This article first appeared on Independent Australia
Nuclear issues got next to no discussion in Australia in 2015. That is sure to change in 2016 from five explosive factors.
#1: Nuclear weapons
It’s not nice to talk about the threat of nuclear war. That’s the bogey man that doesn’t exist any more. Or does it?
Swinburne University’s Marko Beljac recently outlined the risks of a ‘nuclear war by miscalculation’, due to the United States setting “red line” borders close to Russia and China, while all three powers escalate their production of modern nuclear weapons. Australia contributes to these increasing border tensions by joining the U.S. in stepping up up military surveillance flights over the South China Sea, in defiance of China.
William Perry, former U.S. Secretary of Defense, in his new book My Journey at the Nuclear Brink, warns on the renewed danger in the new nuclear arms race. Australia has to be involved, with Pine Gap’s important role in the United States ballistic missile defense system and in its space-based intelligence, surveillance and reconnaissance. In the event of nuclear war, Pine Gap makes Australia both a participant and a target.
What the experts call a “limited nuclear war” between India and Pakistan is always on the cards as both nations ramp up their nuclear weaponry. What does Australia do about this? The Turnbull Government, ignoring the advice of the Joint Standing Committee on Treaties (JSCOT) and pro nuclear power expert Dr John Carlson, goes ahead with insecure uranium sales to India, thus contributing to that India-Pakistan arms race.
All these considerations will matter to Australia in a number of ways in 2016. An obvious example is in the diplomatic tightrope that our Government must walk in its relations with China — Australia’s largest export market.
#2: Indigenous rights
Over decades, the global nuclear industry has used Indigenous land for bomb testing, uranium mining and waste disposal.
In the past few years, Indigenous Australians have shown their determination to oppose nuclear waste dumping and expanded uranium mining in the Northern Territory. No First Nations group has volunteered to host the Lucas Heights nuclear waste.
For 2016, governments must have learned that Indigenous Australians are a force to be reckoned with and that non-Indigenous might join in that anti nuclear struggle. State governments, particularly Western Australia, have sought to strengthen the resources industries’ power to fight Aboriginal land rights. This has to be an issue for uranium mining in 2016 — whether mining developments can continue to ride roughshod over traditional Indigenous traditional land.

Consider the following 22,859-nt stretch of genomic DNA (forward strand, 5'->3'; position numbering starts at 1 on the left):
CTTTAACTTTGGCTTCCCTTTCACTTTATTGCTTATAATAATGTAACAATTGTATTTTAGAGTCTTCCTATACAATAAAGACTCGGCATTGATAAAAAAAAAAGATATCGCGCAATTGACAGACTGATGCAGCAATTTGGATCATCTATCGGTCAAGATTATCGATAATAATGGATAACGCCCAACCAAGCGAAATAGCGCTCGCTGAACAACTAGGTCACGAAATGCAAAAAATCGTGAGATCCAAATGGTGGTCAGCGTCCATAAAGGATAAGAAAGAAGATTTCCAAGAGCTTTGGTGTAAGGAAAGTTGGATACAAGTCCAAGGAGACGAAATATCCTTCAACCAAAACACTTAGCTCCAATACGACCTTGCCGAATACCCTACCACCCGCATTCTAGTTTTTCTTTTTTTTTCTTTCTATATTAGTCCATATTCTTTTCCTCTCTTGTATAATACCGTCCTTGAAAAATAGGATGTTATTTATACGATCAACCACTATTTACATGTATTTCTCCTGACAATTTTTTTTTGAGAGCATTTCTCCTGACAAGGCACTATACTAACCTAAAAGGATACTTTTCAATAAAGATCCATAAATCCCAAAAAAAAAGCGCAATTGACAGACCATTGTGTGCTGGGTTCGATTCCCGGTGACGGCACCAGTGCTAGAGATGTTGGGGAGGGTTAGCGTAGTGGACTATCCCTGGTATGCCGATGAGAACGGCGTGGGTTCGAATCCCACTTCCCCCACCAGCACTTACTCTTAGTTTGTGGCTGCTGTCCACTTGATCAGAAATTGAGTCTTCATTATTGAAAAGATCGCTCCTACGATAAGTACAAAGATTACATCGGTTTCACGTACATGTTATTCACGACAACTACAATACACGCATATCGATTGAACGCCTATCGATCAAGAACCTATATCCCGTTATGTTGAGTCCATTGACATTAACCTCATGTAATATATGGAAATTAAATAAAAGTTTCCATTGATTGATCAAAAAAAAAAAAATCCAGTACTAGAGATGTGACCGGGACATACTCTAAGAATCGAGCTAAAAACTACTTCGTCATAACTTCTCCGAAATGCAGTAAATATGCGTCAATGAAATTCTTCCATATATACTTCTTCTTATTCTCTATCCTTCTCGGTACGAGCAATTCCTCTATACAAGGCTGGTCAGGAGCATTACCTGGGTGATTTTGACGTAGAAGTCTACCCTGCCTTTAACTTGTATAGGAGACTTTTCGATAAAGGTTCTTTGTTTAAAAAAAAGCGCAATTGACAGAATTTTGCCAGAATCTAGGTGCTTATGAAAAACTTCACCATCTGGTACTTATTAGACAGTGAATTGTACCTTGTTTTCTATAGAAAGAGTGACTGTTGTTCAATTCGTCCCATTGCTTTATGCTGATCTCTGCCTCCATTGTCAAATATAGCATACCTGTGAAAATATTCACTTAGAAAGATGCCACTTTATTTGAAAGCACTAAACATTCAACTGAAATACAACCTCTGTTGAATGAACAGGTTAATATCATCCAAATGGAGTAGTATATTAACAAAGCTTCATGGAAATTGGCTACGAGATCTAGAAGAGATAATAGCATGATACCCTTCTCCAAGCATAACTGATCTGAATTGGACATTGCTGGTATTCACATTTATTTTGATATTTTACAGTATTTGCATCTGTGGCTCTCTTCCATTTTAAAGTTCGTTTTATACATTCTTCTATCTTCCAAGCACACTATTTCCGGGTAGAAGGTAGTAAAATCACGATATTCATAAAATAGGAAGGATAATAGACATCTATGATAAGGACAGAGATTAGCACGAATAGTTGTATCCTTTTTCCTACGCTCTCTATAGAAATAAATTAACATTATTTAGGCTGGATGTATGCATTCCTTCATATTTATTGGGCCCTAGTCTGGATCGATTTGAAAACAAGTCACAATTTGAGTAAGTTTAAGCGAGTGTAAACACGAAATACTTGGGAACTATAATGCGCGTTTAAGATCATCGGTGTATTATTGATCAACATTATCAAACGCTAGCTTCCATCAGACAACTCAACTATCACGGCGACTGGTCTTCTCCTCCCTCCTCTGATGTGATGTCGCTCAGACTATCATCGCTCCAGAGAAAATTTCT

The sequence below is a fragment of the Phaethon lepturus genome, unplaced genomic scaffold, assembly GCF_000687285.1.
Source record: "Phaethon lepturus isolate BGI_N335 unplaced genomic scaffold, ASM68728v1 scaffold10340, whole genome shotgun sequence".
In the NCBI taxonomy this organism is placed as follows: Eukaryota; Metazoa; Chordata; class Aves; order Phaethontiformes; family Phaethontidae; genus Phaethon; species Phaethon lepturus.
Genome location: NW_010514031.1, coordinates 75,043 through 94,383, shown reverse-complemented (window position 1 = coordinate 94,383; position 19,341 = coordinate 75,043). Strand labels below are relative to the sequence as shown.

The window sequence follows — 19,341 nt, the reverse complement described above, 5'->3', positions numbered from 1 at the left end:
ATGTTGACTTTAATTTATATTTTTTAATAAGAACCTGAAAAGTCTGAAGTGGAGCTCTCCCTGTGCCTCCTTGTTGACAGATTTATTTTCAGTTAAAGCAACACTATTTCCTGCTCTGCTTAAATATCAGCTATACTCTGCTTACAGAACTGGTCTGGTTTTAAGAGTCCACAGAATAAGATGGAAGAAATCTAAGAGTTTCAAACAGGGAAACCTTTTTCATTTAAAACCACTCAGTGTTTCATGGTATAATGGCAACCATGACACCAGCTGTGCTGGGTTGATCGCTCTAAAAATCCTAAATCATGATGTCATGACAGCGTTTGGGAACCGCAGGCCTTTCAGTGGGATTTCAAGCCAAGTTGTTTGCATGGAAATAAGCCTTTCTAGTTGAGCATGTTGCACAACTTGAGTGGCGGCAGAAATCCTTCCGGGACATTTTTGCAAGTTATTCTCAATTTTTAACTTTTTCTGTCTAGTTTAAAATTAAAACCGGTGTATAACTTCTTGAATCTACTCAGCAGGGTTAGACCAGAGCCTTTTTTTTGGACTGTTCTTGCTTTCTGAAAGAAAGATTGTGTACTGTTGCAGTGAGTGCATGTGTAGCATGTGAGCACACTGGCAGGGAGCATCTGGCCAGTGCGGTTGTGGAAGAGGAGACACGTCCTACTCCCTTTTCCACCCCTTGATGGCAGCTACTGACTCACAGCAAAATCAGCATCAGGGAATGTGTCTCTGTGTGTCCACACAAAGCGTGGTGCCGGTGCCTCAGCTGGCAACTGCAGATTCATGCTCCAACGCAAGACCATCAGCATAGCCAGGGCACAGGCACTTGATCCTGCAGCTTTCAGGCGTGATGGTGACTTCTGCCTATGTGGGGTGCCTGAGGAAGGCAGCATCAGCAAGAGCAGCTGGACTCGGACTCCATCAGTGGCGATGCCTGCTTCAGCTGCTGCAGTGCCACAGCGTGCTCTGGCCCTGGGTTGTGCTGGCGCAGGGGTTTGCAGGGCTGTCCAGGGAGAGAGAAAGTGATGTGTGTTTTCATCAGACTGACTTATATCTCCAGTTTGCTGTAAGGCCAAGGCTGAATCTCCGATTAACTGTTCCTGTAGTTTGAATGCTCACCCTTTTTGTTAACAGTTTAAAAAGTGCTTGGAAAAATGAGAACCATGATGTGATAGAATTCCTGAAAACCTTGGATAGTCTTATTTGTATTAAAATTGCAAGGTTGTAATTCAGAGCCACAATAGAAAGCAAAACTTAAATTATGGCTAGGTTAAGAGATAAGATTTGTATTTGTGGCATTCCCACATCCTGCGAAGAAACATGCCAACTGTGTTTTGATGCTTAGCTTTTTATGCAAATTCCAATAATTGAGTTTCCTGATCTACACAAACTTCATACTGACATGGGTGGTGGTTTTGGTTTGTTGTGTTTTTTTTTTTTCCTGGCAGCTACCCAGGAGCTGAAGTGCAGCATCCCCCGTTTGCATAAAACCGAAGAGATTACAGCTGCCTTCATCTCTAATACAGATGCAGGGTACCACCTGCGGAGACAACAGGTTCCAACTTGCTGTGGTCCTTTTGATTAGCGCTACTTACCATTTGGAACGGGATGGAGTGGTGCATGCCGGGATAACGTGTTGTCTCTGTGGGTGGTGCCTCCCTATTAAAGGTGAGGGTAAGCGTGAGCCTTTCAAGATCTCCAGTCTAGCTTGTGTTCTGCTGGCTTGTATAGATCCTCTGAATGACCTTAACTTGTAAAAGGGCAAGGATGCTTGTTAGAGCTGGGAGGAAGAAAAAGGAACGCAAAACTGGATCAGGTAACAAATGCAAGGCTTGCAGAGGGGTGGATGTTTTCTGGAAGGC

#3: Energy technologies
Renewable energy is here to stay. It used to be “alternative energy”. Now, when U.S. investment bank Lazard pronounces that wind and solar technologies are beating conventional fuels – coal, gas and nuclear – on costs of production, the world is sitting up and taking notice.
What has this got to do with nuclear power?
Well, everything. The world is moving away from fossil fuels. They have lost their social licence and the writing is on the wall for investment in fossil fuels. The nuclear lobby has latched on to this and is vigourously promoting itself as the energy alternative, while it downplays renewable energy. That downplay is either done either subtly – describing both nuclear and renewables as “both part of the energy mix” – or more directly, as in the social media, rubbishing solar and wind power. This occurs especially in the United States, where the nuclear industry has joined with the fossil fuel industries in lobbying efforts to stifle renewable energy development. In Australia, a good example of the nuclear lobby’s attack on renewable energy came when it promoted climate contrarian Bjorn Lomborg‘s attempt to set up a university anti-renewables think tank.